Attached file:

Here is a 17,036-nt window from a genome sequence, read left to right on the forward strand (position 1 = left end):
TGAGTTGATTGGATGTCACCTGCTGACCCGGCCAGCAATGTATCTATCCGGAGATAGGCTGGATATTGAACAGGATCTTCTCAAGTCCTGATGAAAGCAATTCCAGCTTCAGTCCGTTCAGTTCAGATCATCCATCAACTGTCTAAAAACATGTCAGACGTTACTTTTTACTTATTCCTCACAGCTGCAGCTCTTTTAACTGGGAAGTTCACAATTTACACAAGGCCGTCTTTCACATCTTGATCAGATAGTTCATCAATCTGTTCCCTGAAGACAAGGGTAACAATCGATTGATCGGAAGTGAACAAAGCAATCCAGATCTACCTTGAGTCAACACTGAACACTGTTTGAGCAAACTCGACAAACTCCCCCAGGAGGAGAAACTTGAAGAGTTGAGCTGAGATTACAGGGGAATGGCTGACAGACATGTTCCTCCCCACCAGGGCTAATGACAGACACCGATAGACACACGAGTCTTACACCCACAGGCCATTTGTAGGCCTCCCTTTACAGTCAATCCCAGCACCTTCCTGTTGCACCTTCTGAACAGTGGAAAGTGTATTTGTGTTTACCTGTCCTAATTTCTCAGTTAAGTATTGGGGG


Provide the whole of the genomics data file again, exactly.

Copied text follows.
Here is a 17,036-nt window from a genome sequence, read left to right on the forward strand (position 1 = left end):
TGAGTTGATTGGATGTCACCTGCTGACCCGGCCAGCAATGTATCTATCCGGAGATAGGCTGGATATTGAACAGGATCTTCTCAAGTCCTGATGAAAGCAATTCCAGCTTCAGTCCGTTCAGTTCAGATCATCCATCAACTGTCTAAAAACATGTCAGACGTTACTTTTTACTTATTCCTCACAGCTGCAGCTCTTTTAACTGGGAAGTTCACAATTTACACAAGGCCGTCTTTCACATCTTGATCAGATAGTTCATCAATCTGTTCCCTGAAGACAAGGGTAACAATCGATTGATCGGAAGTGAACAAAGCAATCCAGATCTACCTTGAGTCAACACTGAACACTGTTTGAGCAAACTCGACAAACTCCCCCAGGAGGAGAAACTTGAAGAGTTGAGCTGAGATTACAGGGGAATGGCTGACAGACATGTTCCTCCCCACCAGGGCTAATGACAGACACCGATAGACACACGAGTCTTACACCCACAGGCCATTTGTAGGCCTCCCTTTACAGTCAATCCCAGCACCTTCCTGTTGCACCTTCTGAACAGTGGAAAGTGTATTTGTGTTTACCTGTCCTAATTTCTCAGTTAAGTATTGGGGG